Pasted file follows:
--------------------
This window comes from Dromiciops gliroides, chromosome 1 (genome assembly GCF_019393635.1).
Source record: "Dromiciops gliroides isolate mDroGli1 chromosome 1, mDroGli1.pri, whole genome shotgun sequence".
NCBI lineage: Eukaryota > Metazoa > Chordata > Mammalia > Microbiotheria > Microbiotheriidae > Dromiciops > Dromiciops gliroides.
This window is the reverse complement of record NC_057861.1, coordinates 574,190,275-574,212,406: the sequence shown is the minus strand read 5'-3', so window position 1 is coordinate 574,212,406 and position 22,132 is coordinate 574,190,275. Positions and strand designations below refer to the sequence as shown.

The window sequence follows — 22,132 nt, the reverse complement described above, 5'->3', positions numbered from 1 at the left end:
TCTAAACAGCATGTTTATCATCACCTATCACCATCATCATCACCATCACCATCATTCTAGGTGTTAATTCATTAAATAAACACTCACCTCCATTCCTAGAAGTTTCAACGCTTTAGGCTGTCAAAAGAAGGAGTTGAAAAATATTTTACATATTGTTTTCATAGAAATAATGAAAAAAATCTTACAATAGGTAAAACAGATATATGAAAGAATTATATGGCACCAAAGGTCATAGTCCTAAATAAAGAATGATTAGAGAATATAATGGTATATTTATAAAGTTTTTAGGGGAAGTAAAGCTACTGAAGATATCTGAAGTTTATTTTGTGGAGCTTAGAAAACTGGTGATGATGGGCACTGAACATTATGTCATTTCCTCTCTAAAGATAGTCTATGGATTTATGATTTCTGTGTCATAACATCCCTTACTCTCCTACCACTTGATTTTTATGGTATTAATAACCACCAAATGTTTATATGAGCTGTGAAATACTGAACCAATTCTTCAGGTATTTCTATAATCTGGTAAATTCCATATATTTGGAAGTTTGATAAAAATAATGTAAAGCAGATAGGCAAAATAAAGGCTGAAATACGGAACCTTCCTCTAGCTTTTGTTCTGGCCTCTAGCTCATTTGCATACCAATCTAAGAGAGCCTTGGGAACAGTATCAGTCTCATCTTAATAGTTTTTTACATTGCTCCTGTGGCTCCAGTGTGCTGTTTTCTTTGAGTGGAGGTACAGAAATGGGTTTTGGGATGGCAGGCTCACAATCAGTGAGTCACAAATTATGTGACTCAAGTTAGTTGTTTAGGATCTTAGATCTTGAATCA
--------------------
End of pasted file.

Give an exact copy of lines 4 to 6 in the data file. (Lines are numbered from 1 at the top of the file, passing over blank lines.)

This window is the reverse complement of record NC_057861.1, coordinates 574,190,275-574,212,406: the sequence shown is the minus strand read 5'-3', so window position 1 is coordinate 574,212,406 and position 22,132 is coordinate 574,190,275. Positions and strand designations below refer to the sequence as shown.

The window sequence follows — 22,132 nt, the reverse complement described above, 5'->3', positions numbered from 1 at the left end:
TCTAAACAGCATGTTTATCATCACCTATCACCATCATCATCACCATCACCATCATTCTAGGTGTTAATTCATTAAATAAACACTCACCTCCATTCCTAGAAGTTTCAACGCTTTAGGCTGTCAAAAGAAGGAGTTGAAAAATATTTTACATATTGTTTTCATAGAAATAATGAAAAAAATCTTACAATAGGTAAAACAGATATATGAAAGAATTATATGGCACCAAAGGTCATAGTCCTAAATAAAGAATGATTAGAGAATATAATGGTATATTTATAAAGTTTTTAGGGGAAGTAAAGCTACTGAAGATATCTGAAGTTTATTTTGTGGAGCTTAGAAAACTGGTGATGATGGGCACTGAACATTATGTCATTTCCTCTCTAAAGATAGTCTATGGATTTATGATTTCTGTGTCATAACATCCCTTACTCTCCTACCACTTGATTTTTATGGTATTAATAACCACCAAATGTTTATATGAGCTGTGAAATACTGAACCAATTCTTCAGGTATTTCTATAATCTGGTAAATTCCATATATTTGGAAGTTTGATAAAAATAATGTAAAGCAGATAGGCAAAATAAAGGCTGAAATACGGAACCTTCCTCTAGCTTTTGTTCTGGCCTCTAGCTCATTTGCATACCAATCTAAGAGAGCCTTGGGAACAGTATCAGTCTCATCTTAATAGTTTTTTACATTGCTCCTGTGGCTCCAGTGTGCTGTTTTCTTTGAGTGGAGGTACAGAAATGGGTTTTGGGATGGCAGGCTCACAATCAGTGAGTCACAAATTATGTGACTCAAGTTAGTTGTTTAGGATCTTAGATCTTGAATCA